USA Today just released an article identifying what 22,000 high school students consistently report about how they feel when they are in school- "Tired, stressed and bored."
"It's hard to concentrate and it's hard to do well in school if your brain is constantly having to respond to stress," said Marc Brackett, a researcher in the Yale University Department of Psychology and director of the Yale Center for Emotional Intelligence.
The article reports about the one question survey "How do you currently feel in school?"
Three blank spaces followed, with room for any answers they felt were appropriate.
Eight of the top 10 responses were negative.
"Tired" was most often invoked — 39% of students wrote that.
"Stressed" came in second, at 29%. "Bored" was third, at 26%.
Since school is a the natural precursor to the work world, and work is already identified in other research as the #1 reason for individual stress, my question is- are YOU TSB?
Tired? Most Americans don't get the recommended 7-8 hours a night of restful sleep. With our hectic schedule, digital distractions and excessive amounts of light in most bedrooms (Always on TV, Router, Tablet, phone, etc have all been proven to disrupt regular melatonin creation that help us rest peacefully), it's no wonder you might depend on caffeine, chocolate and junk food to get through the day.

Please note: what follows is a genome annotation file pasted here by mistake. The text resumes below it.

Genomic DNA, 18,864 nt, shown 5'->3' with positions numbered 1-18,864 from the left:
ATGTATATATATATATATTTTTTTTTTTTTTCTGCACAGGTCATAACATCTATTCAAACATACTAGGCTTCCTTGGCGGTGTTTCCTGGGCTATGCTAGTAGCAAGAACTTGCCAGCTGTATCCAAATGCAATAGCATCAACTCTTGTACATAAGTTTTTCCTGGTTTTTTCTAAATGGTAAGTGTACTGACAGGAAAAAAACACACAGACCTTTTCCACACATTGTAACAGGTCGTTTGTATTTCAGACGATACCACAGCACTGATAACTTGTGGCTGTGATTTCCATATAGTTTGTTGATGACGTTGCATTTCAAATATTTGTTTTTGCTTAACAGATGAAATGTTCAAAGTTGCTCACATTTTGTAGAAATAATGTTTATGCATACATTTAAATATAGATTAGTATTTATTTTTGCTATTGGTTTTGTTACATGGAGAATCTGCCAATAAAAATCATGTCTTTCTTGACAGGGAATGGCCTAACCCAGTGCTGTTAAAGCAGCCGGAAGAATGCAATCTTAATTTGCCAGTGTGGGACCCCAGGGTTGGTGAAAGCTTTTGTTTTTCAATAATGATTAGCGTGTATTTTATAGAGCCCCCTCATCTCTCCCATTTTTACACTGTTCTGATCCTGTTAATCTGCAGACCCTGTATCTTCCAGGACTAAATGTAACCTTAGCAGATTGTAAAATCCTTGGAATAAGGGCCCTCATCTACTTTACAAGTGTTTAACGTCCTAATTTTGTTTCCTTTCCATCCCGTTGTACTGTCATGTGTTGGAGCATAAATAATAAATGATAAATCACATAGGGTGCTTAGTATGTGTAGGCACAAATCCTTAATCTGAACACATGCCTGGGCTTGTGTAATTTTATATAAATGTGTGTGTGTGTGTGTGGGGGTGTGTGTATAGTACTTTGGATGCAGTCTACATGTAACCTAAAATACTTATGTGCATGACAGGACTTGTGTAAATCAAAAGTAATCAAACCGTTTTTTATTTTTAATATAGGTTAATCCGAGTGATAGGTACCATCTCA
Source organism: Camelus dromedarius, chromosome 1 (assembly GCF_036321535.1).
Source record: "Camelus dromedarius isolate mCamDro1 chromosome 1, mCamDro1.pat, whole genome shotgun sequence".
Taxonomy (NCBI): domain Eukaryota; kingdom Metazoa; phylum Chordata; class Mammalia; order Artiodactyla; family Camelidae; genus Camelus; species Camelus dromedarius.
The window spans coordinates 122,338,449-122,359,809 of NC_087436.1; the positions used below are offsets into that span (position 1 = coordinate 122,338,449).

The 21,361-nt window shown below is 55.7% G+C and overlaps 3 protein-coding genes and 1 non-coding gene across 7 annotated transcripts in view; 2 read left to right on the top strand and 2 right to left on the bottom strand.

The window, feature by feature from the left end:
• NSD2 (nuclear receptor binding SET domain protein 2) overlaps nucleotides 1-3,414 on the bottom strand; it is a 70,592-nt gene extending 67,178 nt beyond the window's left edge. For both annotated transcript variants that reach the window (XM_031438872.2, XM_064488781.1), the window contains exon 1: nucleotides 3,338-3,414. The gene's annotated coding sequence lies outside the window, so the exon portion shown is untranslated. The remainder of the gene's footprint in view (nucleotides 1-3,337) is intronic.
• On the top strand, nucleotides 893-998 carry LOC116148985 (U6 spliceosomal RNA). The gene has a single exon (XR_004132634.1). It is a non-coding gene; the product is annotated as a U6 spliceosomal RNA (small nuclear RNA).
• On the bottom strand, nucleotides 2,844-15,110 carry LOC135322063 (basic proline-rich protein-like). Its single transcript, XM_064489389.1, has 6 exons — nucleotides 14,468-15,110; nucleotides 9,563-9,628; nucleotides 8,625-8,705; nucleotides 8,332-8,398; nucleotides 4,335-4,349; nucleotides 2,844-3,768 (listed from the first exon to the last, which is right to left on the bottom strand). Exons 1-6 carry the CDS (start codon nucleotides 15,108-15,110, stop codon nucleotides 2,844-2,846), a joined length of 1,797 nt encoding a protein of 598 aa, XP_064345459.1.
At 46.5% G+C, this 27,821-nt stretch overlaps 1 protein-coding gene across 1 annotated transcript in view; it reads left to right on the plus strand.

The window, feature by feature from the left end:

Stressed? Oh Yeah! Those stress hormones are firing daily, never getting a break! Your body is under chronic stressors- missed meetings, long commutes, relationship issues, financial struggles, health problems, too much to do and too little time--it's all one big stress mess!
Bored? Engagement in the workplace is at an all time low. Folks sleep walk through their work days. Absenteeism is rampant (being "present" in body only, with very little measureable productive output) and sick time is often used as "mental health" days. When's the last time you called in sick just to get a break?
TSB can be helped by EXERCISE. Moving your body in ways that you find pleasurable contributes to better sleep, less stress and that leads to a more engaged individual
Not only should school administrators take note of these new findings, but leaders in organizations can learn from the emotional distress young people are experiencing. These young adults will be joining their ranks soon.